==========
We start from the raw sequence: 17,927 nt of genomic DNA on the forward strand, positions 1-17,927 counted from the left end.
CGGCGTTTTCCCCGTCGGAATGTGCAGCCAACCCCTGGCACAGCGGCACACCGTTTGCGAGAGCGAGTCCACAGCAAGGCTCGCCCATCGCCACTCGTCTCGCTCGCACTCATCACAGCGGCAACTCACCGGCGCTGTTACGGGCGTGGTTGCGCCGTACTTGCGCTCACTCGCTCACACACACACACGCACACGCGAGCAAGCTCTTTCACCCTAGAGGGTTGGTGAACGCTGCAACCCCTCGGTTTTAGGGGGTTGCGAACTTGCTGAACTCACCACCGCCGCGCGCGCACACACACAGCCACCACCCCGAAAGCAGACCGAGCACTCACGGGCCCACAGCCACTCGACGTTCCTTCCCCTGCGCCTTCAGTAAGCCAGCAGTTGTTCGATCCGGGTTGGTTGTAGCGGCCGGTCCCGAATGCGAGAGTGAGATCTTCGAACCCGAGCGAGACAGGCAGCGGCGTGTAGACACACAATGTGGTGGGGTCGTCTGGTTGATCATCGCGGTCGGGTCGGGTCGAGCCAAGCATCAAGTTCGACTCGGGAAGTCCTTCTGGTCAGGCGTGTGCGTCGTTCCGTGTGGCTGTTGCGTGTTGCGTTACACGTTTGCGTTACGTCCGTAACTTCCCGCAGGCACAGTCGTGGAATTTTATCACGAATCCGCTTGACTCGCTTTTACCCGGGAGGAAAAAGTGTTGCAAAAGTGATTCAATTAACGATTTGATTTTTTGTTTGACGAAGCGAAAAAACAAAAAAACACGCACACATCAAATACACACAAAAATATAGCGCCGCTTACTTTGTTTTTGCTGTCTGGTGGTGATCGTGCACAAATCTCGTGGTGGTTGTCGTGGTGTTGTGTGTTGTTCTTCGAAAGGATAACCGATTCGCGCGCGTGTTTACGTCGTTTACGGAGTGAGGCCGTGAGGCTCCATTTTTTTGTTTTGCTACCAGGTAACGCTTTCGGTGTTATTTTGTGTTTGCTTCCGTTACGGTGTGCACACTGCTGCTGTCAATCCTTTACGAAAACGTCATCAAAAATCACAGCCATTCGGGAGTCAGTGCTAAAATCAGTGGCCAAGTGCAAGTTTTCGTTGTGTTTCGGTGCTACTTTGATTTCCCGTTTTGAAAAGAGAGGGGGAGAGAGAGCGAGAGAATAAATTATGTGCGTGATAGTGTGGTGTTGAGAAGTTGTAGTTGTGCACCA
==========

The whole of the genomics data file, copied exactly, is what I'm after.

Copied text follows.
We start from the raw sequence: 17,927 nt of genomic DNA on the forward strand, positions 1-17,927 counted from the left end.
CGGCGTTTTCCCCGTCGGAATGTGCAGCCAACCCCTGGCACAGCGGCACACCGTTTGCGAGAGCGAGTCCACAGCAAGGCTCGCCCATCGCCACTCGTCTCGCTCGCACTCATCACAGCGGCAACTCACCGGCGCTGTTACGGGCGTGGTTGCGCCGTACTTGCGCTCACTCGCTCACACACACACACGCACACGCGAGCAAGCTCTTTCACCCTAGAGGGTTGGTGAACGCTGCAACCCCTCGGTTTTAGGGGGTTGCGAACTTGCTGAACTCACCACCGCCGCGCGCGCACACACACAGCCACCACCCCGAAAGCAGACCGAGCACTCACGGGCCCACAGCCACTCGACGTTCCTTCCCCTGCGCCTTCAGTAAGCCAGCAGTTGTTCGATCCGGGTTGGTTGTAGCGGCCGGTCCCGAATGCGAGAGTGAGATCTTCGAACCCGAGCGAGACAGGCAGCGGCGTGTAGACACACAATGTGGTGGGGTCGTCTGGTTGATCATCGCGGTCGGGTCGGGTCGAGCCAAGCATCAAGTTCGACTCGGGAAGTCCTTCTGGTCAGGCGTGTGCGTCGTTCCGTGTGGCTGTTGCGTGTTGCGTTACACGTTTGCGTTACGTCCGTAACTTCCCGCAGGCACAGTCGTGGAATTTTATCACGAATCCGCTTGACTCGCTTTTACCCGGGAGGAAAAAGTGTTGCAAAAGTGATTCAATTAACGATTTGATTTTTTGTTTGACGAAGCGAAAAAACAAAAAAACACGCACACATCAAATACACACAAAAATATAGCGCCGCTTACTTTGTTTTTGCTGTCTGGTGGTGATCGTGCACAAATCTCGTGGTGGTTGTCGTGGTGTTGTGTGTTGTTCTTCGAAAGGATAACCGATTCGCGCGCGTGTTTACGTCGTTTACGGAGTGAGGCCGTGAGGCTCCATTTTTTTGTTTTGCTACCAGGTAACGCTTTCGGTGTTATTTTGTGTTTGCTTCCGTTACGGTGTGCACACTGCTGCTGTCAATCCTTTACGAAAACGTCATCAAAAATCACAGCCATTCGGGAGTCAGTGCTAAAATCAGTGGCCAAGTGCAAGTTTTCGTTGTGTTTCGGTGCTACTTTGATTTCCCGTTTTGAAAAGAGAGGGGGAGAGAGAGCGAGAGAATAAATTATGTGCGTGATAGTGTGGTGTTGAGAAGTTGTAGTTGTGCACCA